Temple Times Online Edition
    SEPTEMBER 26, 2006
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Temple recycling efforts bring
2006 Waste Watchers Award

Temple has won the Pennsylvania Waste Watchers Award in Philadelphia County for a project improving recycling at Tuttleman Learning Center as well as programs educating the Temple community about recycling.

Temple Recycles

Every year, a consortium of recycling management associations grants this award to local communities in Pennsylvania that have made a significant contribution in recycling, composting, and waste reduction and reuse efforts in the previous calendar year. This year, Temple is on the map.

Before spring 2005, the recycling program at Tuttleman Learning Center suffered from two major problems: 1) food waste was overflowing from the recycling receptacles, and 2) aluminum and glass were being cross-contaminated with plastic food containers, Styrofoam and other trash. To fix it, Temple’s Recycling Office developed an action plan to restructure recycling in Tuttleman.

At the same time the project was getting under way, senior Jeff Taroski, a Johnson-Hardwick RA who is passionate about recycling, was hired as a Recycling Program technician to coordinate the development of new graphic designs for the recycling containers throughout Tuttleman. He collaborated with the Student Graphics Media Center to design three illustrations designating ALUMINUM, PLASTIC and GLASS. In addition, the Recycling Office placed waste receptacles clearly marked “FOOD WASTE ONLY” in the same area as recycling containers to make disposal easy and reduce cross-contamination of recyclables.

What happes to all that paper, glass and plastic? See the recycling infographic.

By improving the signs, separating waste disposal from recycling, and simplifying terminology and procedures, within only a few months an estimated 1,000 pounds of used beverage containers — including plastic, glass and aluminum — was being recycled.

The Recycling Office often partners with other campus offices and departments to improve recycling awareness and strategies. Students too are invited to actively participate in program operations, educational outreach and program development.

For example, last spring, students enrolled in the “Environmental Studies Program Senior Seminar” reviewed and assessed waste management and recycling operations. Their findings are published in Temple University, 2005 Sustainability Assessment: Consumption and Waste, available at www.temple.edu/env-stud.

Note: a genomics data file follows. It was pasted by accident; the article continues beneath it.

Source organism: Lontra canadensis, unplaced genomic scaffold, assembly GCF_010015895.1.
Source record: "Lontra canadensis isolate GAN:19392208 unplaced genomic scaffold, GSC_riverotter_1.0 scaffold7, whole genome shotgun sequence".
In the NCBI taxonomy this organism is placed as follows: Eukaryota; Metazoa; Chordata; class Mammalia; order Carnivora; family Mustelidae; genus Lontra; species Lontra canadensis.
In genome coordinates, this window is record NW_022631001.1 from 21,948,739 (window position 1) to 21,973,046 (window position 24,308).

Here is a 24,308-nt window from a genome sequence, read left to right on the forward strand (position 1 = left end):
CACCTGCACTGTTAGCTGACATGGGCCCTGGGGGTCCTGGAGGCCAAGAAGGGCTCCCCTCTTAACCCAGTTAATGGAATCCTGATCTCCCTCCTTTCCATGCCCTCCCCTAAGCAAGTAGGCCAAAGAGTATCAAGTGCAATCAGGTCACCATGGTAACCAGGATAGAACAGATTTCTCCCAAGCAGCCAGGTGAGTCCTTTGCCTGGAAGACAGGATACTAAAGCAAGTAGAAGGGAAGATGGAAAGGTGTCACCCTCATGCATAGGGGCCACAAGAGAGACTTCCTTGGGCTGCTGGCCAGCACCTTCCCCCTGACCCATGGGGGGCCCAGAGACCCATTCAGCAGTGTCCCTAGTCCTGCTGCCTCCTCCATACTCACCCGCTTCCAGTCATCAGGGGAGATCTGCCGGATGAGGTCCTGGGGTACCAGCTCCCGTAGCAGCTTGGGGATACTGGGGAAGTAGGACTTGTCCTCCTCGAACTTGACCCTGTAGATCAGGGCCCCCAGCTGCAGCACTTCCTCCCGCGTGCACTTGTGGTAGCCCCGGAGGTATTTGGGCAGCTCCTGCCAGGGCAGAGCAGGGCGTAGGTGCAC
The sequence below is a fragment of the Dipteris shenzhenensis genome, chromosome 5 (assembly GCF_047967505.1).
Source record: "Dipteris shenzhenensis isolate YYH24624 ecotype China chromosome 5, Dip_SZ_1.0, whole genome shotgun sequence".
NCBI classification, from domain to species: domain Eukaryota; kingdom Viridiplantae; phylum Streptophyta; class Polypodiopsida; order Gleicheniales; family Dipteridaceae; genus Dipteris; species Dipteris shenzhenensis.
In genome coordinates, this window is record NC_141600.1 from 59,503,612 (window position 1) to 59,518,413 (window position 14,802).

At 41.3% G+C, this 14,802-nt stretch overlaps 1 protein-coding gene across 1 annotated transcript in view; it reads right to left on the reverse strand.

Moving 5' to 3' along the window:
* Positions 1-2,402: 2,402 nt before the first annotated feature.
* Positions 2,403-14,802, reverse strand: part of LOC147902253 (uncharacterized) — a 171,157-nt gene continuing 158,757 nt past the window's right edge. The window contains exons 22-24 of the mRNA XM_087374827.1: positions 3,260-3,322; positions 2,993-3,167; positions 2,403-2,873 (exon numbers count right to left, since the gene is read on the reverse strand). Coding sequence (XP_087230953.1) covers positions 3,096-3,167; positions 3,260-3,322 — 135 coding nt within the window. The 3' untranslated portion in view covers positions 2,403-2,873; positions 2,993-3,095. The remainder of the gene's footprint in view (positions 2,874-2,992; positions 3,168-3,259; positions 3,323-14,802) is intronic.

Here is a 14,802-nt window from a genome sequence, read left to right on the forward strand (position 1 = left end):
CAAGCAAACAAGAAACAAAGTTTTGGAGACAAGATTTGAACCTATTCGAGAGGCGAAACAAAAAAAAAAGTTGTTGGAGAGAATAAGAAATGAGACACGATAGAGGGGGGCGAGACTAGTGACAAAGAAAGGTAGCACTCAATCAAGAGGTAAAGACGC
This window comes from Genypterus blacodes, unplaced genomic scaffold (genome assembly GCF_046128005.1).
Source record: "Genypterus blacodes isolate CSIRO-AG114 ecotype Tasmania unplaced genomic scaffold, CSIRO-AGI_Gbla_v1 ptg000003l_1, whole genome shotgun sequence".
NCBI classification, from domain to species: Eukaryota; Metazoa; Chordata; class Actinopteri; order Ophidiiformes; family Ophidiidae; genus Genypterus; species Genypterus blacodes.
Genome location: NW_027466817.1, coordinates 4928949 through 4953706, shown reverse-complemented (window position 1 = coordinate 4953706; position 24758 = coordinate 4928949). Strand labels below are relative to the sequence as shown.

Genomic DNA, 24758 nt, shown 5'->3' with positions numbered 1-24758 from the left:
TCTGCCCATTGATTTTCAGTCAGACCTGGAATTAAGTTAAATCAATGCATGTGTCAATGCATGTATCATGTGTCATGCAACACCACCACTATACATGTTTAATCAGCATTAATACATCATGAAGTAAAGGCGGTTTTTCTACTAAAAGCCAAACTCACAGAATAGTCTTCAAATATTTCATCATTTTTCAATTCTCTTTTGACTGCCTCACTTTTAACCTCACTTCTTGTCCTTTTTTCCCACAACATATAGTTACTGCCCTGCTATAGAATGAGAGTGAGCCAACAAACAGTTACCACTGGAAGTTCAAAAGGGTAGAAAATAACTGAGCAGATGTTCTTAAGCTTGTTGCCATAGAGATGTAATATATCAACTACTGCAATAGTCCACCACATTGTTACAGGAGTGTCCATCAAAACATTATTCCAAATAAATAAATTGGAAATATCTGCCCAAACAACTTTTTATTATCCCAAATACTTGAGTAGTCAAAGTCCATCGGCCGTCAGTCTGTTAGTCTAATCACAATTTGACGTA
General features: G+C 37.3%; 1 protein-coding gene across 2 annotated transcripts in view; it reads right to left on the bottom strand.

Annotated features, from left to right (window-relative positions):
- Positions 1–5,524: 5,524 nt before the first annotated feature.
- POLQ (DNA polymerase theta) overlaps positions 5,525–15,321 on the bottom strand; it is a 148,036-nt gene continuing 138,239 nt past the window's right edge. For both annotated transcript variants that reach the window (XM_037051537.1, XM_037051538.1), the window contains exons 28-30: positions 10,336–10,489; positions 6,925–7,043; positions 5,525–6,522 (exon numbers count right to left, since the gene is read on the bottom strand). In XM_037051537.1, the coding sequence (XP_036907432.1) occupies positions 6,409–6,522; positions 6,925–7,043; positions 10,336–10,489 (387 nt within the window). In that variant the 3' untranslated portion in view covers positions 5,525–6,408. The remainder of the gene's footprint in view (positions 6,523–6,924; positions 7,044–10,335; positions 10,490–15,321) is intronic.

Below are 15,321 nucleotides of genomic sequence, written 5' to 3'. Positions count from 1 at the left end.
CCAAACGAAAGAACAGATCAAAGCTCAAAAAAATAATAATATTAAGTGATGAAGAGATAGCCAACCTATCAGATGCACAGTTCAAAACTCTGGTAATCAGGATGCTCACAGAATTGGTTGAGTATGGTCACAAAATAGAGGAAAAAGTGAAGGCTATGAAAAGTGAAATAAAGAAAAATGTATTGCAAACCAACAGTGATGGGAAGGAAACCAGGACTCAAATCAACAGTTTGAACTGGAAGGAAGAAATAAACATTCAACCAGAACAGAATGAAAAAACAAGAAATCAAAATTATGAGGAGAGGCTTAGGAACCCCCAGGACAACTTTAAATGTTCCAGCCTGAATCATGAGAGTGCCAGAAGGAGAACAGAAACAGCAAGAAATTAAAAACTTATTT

The Recycling Office also has established a formal internship with the Environmental Studies Program that allows students to test and analyze various environmental sustainability techniques. The Recycling Office’s first intern, environmental studies major Tomoe Denda, coordinated a project to restructure recycling in the lobbies of Anderson and Gladfelter halls. While the end product — new graphic signs — is similar to the award-winning Tuttleman project, in this project Denda began by sampling and characterizing contents of recycling and waste containers. She also administered a survey to measure student perceptions and actions about recycling. The investigation helped Denda create an effective strategy for clear, useful signs.  


“My goal at Temple is to take recycling beyond a service and to institutionalize it through educational endeavors — transforming it from an informal process to formal relationships,” said Senior Facilities Specialist Marshall Budin. “Temple acts as a social laboratory where students and other environmentalists can test recycling strategies to see if they really work.”

Overall, Temple has an impressive scorecard for waste reduction in 2005:

— More than 800 tons of basic materials were collected from Main Campus and the Health Sciences Center, avoiding more than $80,000 in waste collection and disposal costs.

— An estimated 200 tons of post-consumer food waste from the Johnson- Hardwick cafeteria were picked up by a local farmer and converted into animal feed.

— Leaf collection on Main Campus was outsourced to a contract vendor, and 15 tons of leaves were removed and composted at their facility.

— Recycled 754 tons of paper and cardboard; 55 tons of plastic, glass and aluminum beverage containers; and diverted 97 tons of used computers from the waste stream.

This year, Budin hopes to further cultivate recycling services into an institutionalized program at Temple, calling upon the fresh ideas of environmentally aware students and forging partnerships with recycling vendors throughout the region. A Recycling Center intern, Jessica Wyckoff, will work this semester with the Office of Housing and residential life to improve recycling container signage and outreach materials in the dorms.

— Erin Cusack

For the Temple Times




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